Students Want More

What happens when a brilliant person, a leader in their field, just isn’t a great teacher? It’s a problem if they’re teaching an important university-level class. Students in England have been complaining about just this situation, and it seems like academic institutions are making changes to deal with it.

One of the more common reasons students believe teachers aren’t doing their best is their work outside of the classroom. When a teacher is writing a book, conducting major research, or managing some other important project, they cut back on attention to students. Feeling that their tuition is the source of teacher wages, students are dismayed.

PhD students, who make up a large portion of one-day teachers, usually participate in a mandatory three-day training program. There they learn about different learning styles, how to manage a classroom, and general education. More recently, PhD students are presented material pertaining to their particular subject. It is generally believed, in academic circles, that teacher training gets better and better with each passing year.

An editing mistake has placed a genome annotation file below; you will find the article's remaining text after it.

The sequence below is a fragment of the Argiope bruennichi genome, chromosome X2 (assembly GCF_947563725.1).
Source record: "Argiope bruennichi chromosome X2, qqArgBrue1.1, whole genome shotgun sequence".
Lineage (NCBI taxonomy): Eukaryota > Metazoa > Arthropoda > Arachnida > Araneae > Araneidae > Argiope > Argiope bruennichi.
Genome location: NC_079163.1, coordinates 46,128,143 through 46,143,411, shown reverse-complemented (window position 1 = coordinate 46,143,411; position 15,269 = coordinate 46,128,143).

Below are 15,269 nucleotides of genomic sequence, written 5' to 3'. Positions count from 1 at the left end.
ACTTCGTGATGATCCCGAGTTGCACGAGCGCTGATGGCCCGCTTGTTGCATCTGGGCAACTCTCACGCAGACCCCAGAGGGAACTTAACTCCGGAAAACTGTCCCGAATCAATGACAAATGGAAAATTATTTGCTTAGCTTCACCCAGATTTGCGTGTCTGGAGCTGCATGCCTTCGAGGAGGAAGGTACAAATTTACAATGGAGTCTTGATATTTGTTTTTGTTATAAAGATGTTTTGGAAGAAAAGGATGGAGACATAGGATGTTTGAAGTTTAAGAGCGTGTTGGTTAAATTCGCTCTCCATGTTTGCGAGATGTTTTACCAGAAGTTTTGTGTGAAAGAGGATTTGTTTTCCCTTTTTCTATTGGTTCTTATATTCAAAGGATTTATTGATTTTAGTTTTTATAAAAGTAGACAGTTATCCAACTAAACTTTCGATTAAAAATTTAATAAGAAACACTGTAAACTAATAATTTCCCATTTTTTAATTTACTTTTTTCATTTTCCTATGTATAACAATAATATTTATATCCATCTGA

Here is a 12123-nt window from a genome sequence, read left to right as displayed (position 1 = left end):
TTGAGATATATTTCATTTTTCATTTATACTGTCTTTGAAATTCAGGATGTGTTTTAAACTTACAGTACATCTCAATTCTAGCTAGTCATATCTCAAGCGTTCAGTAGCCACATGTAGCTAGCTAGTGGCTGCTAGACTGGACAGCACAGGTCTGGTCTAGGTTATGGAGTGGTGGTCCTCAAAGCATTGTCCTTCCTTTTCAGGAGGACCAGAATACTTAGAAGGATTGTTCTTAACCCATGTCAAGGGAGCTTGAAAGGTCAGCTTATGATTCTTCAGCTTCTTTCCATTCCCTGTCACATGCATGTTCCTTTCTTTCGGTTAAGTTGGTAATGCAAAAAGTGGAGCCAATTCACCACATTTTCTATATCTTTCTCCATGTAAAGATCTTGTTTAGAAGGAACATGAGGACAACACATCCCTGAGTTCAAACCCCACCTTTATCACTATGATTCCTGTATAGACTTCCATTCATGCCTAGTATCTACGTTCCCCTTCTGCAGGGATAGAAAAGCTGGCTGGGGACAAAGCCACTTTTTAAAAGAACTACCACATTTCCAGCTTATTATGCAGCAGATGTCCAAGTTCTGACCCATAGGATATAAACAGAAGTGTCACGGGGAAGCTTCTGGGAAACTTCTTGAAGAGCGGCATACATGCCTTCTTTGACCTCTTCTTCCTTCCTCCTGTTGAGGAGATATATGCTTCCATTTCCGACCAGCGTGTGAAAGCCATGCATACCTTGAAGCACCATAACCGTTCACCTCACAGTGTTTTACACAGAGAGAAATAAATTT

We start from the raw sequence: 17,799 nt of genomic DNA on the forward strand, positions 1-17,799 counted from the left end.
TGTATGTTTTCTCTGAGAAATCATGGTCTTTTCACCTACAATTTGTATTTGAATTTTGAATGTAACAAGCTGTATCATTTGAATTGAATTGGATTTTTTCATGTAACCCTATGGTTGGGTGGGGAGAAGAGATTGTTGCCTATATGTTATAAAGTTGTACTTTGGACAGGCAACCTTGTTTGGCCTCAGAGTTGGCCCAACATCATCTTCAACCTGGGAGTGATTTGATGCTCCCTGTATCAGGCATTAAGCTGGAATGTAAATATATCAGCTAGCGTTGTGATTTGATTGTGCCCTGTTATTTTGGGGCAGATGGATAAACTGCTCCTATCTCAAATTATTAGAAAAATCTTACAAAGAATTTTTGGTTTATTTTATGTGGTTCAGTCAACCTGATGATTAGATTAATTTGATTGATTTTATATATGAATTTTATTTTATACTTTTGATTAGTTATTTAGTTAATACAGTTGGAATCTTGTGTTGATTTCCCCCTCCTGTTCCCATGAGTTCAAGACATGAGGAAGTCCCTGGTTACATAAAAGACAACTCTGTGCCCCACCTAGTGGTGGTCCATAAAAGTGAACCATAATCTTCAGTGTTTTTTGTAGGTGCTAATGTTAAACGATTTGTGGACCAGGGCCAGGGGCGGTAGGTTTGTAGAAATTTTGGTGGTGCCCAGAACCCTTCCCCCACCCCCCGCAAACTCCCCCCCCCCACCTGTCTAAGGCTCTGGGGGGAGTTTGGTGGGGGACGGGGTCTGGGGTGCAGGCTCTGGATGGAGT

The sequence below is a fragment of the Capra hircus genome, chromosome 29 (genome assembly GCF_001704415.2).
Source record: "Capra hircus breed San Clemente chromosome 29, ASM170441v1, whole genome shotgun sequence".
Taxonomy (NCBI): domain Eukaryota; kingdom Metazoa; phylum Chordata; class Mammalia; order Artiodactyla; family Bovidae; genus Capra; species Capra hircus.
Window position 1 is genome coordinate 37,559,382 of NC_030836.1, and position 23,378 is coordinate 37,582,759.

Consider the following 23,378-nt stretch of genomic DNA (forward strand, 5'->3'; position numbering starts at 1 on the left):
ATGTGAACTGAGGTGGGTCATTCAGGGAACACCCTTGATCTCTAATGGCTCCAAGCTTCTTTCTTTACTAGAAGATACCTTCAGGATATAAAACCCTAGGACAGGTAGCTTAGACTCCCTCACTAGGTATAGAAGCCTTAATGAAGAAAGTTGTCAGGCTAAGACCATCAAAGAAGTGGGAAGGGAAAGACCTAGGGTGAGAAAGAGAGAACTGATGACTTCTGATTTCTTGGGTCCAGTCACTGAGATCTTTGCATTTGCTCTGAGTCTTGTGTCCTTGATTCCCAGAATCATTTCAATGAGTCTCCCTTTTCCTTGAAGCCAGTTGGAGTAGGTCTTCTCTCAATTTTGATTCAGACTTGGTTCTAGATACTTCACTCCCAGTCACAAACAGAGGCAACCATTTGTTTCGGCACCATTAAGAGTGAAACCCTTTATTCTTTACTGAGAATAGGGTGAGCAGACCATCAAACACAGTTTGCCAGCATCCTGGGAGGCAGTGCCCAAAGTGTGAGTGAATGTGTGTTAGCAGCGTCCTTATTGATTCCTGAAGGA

But the students have a perception that the teaching isn’t all that great. While they need to develop as learners, their perception is ultimately very important for academic institutions to survive. It’s ultimately an issue of consumer needs – when students pay so much for their education, their expectations are high. One wonders how sustainable that is.

from Mark Tuminello – newest post from the blog of Mark Tuminello

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